Dr. Vance finds her work rewarding when connecting students to their chosen professions

Dr. Vance at UC Berkeley Graduate Theological Union Library

Professor of Sociology and Social Science Division Chair, Dr. Laura Vance, has been faculty at Brevard College for four years. From Kennewick, Washington, her research areas are new religions and ways in which gender ideology and sexual ideals evolve as religions mature. She earned an M.A. from Western Washington University and a Ph.D. from Simon Fraser University. One of her books, Women in New Religions, published by NYU Press, focuses on women in Mormonism, Seventh-day Adventism, The Children of God, and Wicca. An earlier book, Seventh-day Adventism in Crisis, published by University of Illinois Press, examines the most successful religion to emerge from the United States, which was founded by a female prophet, Ellen White. Dr. Vance has published other articles and chapters, most recently “Framing Eternal Sexual Identity in a Shifting Cultural Landscape” in The Palgrave Handbook of Global Mormonism.

Teaching was an obvious career choice for Dr. Vance as a self proclaimed problem solver. “Sociology and anthropology provide methods to answer questions that interest me. Since cultures are complex and changing, the answers are not ultimate and universal, but they help to identify patterns of human behavior,” she said. “I fell in love with anthropology and sociology as a student, and teaching is about the best possible profession. You get to learn, share your passion, ask questions, think about things in new ways, and see students encounter and fall in love with ideas. To me, there is nothing more fun than the social sciences.”

Raised as a fifth-generation Mormon, her studies in religion and gender resulted in excommunication from the Mormon church after she traveled to Brigham Young University (BYU) to access archival materials. “In order to check out those materials, researchers were required to provide photo ID and sign for documents while being filmed. Within weeks of returning from the BYU archives two Latter-day Saints missionaries came to my campus office with official notice that I was being excommunicated,” Dr. Vance said. “Several other feminist scholars were excommunicated for pursuing similar research topics around the same time, and the experience put me in touch with some of those scholars.”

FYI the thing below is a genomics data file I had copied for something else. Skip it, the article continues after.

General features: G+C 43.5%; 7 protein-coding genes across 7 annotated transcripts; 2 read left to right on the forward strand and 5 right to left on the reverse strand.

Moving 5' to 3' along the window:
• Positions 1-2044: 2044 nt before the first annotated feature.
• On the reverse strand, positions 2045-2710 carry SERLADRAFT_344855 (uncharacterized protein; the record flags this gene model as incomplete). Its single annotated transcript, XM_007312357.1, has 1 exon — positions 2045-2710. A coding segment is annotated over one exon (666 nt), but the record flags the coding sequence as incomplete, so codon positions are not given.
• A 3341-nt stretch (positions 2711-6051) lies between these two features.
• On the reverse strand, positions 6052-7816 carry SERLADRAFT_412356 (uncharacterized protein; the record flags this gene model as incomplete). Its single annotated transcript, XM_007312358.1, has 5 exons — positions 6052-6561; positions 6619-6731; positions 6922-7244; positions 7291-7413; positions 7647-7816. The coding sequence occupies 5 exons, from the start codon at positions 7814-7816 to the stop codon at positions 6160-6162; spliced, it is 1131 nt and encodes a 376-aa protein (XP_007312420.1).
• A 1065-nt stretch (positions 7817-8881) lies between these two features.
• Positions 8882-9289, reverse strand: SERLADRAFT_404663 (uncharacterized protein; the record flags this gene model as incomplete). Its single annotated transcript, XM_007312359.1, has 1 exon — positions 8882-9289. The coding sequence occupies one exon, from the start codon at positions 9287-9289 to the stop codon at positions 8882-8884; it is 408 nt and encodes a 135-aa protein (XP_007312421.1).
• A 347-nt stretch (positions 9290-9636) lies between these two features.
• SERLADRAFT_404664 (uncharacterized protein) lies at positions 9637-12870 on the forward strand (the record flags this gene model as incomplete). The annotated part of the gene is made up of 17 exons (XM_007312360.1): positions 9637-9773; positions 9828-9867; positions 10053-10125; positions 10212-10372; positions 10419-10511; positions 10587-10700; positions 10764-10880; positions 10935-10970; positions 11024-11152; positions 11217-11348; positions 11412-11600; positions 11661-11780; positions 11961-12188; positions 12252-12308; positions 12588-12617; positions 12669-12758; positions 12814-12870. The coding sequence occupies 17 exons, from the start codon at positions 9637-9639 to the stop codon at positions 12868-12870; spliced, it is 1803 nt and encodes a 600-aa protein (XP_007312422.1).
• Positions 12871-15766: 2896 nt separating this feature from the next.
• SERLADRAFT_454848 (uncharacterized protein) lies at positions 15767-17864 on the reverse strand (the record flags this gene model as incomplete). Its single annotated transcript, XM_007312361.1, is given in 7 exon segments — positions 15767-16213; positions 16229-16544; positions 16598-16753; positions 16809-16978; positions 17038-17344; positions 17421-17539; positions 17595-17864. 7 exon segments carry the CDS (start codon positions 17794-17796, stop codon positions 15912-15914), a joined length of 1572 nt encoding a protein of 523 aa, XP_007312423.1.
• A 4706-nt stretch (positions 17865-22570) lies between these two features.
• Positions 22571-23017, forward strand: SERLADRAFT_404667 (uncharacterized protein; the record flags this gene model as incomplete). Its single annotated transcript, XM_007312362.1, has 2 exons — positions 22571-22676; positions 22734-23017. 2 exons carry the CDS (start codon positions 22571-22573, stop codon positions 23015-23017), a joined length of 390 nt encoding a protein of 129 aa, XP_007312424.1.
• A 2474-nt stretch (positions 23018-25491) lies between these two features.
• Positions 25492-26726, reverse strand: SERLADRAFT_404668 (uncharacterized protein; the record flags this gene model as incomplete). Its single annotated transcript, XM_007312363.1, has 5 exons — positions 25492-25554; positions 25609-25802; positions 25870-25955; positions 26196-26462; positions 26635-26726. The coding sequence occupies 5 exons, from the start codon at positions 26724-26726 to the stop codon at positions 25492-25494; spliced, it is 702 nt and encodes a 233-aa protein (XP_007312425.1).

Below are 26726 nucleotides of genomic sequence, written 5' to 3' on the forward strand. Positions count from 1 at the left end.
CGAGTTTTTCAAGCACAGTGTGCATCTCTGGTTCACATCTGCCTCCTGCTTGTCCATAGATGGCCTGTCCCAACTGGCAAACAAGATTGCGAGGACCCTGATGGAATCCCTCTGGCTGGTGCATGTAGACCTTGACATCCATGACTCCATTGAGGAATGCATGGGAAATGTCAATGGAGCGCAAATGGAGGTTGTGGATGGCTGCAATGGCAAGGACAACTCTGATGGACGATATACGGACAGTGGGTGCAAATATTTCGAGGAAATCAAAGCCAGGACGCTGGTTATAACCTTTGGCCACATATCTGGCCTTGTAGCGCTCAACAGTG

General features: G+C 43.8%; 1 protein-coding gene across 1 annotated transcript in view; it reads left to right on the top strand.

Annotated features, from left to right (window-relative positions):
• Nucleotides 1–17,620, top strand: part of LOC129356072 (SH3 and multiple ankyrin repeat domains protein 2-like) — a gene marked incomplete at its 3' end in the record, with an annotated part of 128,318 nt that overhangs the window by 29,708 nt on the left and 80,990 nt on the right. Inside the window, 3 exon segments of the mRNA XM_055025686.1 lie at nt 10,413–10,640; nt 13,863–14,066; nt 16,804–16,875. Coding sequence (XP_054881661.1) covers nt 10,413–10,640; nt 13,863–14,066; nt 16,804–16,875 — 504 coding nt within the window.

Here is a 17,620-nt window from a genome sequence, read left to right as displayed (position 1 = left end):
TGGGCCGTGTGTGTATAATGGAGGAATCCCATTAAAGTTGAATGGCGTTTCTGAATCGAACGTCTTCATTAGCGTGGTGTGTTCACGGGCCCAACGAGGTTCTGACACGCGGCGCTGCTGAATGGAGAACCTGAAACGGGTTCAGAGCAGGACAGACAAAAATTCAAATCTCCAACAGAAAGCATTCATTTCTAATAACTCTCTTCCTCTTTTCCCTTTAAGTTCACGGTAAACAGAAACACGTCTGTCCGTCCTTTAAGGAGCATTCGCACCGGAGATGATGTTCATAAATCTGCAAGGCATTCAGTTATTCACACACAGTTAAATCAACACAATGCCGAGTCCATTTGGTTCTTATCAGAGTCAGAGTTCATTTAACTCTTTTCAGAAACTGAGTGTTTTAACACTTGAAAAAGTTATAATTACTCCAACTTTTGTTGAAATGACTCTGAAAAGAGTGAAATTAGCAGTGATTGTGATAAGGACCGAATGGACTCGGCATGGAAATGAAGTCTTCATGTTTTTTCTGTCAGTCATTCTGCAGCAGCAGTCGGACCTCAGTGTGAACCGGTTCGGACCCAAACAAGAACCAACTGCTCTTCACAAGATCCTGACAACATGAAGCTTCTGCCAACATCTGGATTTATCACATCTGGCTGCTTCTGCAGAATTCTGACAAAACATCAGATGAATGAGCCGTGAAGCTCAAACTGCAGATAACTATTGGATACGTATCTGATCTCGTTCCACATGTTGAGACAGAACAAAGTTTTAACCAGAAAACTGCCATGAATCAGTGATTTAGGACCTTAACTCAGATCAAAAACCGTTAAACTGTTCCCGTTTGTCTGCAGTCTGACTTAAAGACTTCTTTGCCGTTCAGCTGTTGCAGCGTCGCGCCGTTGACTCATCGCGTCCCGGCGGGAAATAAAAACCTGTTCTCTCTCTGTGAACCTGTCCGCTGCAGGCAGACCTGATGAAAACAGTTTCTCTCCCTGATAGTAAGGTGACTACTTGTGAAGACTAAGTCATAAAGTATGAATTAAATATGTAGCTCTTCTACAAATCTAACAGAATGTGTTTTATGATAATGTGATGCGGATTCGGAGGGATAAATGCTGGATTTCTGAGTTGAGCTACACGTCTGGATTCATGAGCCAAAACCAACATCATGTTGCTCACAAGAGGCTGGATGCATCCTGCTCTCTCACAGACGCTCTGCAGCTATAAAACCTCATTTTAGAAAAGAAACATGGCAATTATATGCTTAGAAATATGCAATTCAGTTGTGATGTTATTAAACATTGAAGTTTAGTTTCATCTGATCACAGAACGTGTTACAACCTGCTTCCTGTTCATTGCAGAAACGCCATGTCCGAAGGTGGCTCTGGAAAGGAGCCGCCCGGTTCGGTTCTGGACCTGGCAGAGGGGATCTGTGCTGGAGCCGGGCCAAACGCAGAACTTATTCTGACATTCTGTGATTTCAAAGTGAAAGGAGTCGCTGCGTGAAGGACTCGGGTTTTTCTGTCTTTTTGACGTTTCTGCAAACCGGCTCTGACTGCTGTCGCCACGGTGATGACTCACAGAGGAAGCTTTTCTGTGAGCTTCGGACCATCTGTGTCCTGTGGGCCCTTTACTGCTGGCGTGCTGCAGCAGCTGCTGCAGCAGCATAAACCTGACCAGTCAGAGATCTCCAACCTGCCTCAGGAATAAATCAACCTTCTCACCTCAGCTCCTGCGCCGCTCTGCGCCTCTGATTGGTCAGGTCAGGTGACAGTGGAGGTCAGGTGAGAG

As a result of her research, she is periodically contacted by media to check facts and offer context, including a Washington Post reporter right before Bill Clinton’s affair with Monica Lewinsky was publicized. “The reporter asked about attitudes regarding certain types of sexual activity,” Dr. Vance said. “Since the questions gave away facts not yet in the public domain, It was a bit of a surreal window into the national news.” More recently, she was contacted by a fact checker at “60 Minutes” who had questions about what a well-known actor would have known or experienced while being raised in a religious movement that has been likened to a cult. “The conversation made me a few minutes late for a meeting, unfortunately, but that weekend I found it interesting to watch Anderson Cooper’s interview with the actor,” said Dr. Vance.

As a professor at Brevard College, Dr. Vance finds her work rewarding,  particularly when connecting students to their chosen professions. She’s currently working with a student whose goal is to conduct original community research to set up an internship with a regional racial justice organization. “There are so many fabulous things about Brevard College–students who are engaged and focused, freedom and support to develop and implement experiential learning, faculty who are collegial and dedicated, our beautiful spot in the mountains, and the strong relationship that we have with the surrounding community,” Dr. Vance said. “I love being at Brevard College.”